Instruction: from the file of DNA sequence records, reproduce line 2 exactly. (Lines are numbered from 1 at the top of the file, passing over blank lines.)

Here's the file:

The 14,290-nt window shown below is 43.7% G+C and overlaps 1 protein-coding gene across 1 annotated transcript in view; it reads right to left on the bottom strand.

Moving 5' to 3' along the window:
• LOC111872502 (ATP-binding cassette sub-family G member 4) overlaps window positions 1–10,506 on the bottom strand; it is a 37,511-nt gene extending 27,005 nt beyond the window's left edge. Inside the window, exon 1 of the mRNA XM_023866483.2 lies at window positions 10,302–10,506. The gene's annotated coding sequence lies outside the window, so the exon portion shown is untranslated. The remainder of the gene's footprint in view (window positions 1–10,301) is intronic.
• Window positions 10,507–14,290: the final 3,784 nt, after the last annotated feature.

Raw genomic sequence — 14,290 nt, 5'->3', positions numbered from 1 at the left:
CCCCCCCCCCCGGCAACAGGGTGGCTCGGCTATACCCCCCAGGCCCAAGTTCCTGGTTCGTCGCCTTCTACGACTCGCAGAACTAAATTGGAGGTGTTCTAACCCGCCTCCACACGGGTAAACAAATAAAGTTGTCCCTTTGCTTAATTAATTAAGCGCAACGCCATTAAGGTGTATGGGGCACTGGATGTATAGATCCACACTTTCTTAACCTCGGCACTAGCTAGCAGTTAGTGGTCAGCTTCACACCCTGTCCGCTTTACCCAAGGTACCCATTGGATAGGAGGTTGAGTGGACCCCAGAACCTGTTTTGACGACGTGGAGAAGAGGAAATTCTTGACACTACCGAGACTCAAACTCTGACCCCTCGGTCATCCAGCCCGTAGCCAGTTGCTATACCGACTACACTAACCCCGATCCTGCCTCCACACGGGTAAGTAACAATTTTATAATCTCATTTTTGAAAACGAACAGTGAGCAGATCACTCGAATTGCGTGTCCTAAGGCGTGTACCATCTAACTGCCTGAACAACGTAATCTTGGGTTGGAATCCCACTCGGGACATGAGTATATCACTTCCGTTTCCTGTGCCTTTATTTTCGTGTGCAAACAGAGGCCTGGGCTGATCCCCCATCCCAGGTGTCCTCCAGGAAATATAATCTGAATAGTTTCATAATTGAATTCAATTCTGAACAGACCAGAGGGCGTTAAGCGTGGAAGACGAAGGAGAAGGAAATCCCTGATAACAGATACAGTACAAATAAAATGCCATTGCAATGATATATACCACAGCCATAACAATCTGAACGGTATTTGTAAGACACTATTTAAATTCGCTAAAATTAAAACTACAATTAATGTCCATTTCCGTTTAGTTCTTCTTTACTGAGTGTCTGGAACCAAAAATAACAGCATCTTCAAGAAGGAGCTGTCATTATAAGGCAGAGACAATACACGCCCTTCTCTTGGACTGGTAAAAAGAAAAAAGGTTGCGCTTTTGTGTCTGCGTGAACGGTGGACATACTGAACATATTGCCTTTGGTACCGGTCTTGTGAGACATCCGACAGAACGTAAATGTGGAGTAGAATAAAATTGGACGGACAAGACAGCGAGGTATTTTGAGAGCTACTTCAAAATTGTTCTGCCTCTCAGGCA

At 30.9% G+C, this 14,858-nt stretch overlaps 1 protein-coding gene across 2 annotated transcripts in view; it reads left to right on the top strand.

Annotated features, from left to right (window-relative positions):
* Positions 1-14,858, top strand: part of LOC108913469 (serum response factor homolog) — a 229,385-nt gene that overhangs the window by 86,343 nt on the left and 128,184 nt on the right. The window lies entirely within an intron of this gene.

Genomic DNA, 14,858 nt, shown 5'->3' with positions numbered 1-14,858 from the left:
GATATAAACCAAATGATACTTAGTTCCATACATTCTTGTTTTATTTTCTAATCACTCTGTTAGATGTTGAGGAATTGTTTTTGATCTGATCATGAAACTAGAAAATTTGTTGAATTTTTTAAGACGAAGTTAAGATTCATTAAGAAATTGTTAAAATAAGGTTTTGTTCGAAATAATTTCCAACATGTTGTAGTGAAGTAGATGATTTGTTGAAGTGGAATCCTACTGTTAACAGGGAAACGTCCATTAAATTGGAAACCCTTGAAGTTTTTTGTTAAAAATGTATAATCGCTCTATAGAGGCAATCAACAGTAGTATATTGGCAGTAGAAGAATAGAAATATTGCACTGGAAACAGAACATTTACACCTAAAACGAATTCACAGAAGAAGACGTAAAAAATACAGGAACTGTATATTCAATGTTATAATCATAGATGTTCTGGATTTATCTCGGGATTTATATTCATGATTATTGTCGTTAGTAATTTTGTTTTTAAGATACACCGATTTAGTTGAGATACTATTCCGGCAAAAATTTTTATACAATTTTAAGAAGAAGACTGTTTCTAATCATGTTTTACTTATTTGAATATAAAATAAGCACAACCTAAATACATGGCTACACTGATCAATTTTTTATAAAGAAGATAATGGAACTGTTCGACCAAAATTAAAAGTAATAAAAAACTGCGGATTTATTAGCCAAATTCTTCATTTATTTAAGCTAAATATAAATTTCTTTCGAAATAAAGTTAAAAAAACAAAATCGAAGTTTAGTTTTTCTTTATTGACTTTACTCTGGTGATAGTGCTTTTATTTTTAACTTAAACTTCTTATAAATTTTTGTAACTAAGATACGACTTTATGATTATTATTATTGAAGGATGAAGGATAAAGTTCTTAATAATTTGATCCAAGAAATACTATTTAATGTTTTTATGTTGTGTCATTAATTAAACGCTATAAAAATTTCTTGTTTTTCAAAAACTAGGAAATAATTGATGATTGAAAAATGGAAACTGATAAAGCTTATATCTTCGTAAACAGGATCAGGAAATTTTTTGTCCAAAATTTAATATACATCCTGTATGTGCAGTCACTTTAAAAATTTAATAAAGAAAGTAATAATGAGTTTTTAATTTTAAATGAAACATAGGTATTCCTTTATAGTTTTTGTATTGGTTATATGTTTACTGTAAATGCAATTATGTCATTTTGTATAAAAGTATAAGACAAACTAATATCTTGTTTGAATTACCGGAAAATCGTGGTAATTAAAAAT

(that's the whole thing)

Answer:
Moving 5' to 3' along the window: